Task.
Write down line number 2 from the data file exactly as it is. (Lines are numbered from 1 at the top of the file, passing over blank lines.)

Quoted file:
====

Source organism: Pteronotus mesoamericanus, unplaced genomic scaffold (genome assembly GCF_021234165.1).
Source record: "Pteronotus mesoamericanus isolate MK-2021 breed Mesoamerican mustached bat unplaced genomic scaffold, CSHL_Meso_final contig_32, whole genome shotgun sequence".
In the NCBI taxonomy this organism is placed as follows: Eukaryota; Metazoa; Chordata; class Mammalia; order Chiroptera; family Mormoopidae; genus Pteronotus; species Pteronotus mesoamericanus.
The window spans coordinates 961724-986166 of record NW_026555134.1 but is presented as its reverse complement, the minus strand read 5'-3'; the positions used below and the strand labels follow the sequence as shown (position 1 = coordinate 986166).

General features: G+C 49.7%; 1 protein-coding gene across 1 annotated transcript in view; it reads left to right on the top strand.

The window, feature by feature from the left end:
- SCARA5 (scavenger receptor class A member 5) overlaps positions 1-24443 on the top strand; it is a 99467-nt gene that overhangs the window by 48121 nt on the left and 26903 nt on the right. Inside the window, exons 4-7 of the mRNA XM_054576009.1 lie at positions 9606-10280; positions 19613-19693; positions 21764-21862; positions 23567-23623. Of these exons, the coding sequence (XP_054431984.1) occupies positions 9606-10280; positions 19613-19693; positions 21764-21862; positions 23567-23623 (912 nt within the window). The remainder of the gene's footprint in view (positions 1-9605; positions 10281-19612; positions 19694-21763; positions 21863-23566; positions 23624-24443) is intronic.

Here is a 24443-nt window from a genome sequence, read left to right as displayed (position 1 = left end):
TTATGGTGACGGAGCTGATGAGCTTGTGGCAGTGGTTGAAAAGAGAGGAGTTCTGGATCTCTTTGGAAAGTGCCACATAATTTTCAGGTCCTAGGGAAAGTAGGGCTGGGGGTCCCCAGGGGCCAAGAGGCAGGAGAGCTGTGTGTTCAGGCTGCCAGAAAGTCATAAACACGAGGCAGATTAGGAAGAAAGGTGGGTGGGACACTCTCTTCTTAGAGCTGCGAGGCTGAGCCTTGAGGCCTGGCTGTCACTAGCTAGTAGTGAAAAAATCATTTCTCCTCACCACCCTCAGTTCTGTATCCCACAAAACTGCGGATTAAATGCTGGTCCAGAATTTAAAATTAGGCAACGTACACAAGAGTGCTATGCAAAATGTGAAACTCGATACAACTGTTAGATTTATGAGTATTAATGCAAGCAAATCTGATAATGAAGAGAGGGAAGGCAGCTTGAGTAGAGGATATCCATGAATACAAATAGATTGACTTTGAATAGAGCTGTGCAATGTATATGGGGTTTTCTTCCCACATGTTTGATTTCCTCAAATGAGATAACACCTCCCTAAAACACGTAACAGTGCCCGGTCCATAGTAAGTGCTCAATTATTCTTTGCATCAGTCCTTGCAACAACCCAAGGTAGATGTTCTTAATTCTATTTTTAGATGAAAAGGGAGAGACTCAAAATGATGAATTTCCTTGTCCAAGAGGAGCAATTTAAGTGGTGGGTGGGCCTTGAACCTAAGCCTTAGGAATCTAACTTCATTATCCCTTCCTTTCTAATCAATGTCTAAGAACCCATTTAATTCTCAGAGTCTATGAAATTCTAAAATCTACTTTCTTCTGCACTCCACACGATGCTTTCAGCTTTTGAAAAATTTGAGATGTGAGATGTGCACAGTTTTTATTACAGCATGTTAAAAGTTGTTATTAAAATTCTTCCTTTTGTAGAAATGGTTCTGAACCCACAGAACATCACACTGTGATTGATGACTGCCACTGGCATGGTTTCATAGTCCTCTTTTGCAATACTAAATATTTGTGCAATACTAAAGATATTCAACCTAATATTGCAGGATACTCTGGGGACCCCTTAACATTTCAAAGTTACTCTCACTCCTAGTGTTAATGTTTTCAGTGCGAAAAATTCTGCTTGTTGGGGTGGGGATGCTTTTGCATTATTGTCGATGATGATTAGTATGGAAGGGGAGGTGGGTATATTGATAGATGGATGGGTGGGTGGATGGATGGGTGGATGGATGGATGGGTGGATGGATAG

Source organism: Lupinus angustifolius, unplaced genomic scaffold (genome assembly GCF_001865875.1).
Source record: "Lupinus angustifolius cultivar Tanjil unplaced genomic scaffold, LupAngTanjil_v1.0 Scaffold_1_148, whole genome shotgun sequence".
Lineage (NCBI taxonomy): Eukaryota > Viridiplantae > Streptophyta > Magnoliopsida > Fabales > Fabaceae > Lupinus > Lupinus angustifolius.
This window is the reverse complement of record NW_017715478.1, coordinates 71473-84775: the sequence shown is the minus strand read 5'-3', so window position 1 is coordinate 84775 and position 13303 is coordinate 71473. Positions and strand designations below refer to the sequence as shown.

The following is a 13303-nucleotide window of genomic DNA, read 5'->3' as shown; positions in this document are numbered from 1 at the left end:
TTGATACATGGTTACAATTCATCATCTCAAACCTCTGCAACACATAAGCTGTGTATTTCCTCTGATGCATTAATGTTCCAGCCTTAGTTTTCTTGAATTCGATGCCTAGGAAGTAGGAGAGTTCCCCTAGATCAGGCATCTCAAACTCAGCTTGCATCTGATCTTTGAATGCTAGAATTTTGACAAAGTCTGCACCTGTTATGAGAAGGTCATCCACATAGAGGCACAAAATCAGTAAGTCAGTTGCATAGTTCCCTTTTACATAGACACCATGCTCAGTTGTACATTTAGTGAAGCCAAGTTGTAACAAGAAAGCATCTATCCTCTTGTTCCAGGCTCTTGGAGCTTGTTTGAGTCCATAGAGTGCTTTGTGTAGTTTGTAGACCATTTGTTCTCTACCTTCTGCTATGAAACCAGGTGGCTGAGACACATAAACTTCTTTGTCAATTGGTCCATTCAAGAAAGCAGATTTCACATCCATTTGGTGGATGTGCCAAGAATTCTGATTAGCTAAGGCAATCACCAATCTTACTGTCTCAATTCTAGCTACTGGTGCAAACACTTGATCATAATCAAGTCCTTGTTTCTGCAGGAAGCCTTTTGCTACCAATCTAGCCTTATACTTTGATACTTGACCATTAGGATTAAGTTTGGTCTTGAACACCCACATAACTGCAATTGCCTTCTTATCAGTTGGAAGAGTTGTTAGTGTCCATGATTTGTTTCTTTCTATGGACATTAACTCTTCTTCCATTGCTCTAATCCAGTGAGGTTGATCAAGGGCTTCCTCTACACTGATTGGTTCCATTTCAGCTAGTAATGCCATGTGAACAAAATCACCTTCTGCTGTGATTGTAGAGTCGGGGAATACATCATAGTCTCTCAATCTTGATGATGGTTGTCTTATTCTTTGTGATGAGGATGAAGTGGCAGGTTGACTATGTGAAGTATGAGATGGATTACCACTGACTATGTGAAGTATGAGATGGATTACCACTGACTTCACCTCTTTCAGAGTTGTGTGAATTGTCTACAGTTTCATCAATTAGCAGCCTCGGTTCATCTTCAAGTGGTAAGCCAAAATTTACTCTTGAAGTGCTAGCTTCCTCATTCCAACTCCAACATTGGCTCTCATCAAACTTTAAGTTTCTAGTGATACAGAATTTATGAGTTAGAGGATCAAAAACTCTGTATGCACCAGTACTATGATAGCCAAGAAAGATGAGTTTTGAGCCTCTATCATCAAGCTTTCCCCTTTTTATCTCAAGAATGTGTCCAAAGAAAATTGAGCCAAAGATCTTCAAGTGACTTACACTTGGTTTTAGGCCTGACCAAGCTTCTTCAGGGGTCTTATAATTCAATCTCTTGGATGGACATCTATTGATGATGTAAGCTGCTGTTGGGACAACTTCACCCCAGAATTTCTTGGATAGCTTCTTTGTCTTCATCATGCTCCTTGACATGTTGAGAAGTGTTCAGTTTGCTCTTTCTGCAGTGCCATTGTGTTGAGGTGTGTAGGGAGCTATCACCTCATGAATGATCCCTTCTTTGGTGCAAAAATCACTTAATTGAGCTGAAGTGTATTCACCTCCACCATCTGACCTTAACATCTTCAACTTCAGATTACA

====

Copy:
Source record: "Pteronotus mesoamericanus isolate MK-2021 breed Mesoamerican mustached bat unplaced genomic scaffold, CSHL_Meso_final contig_32, whole genome shotgun sequence".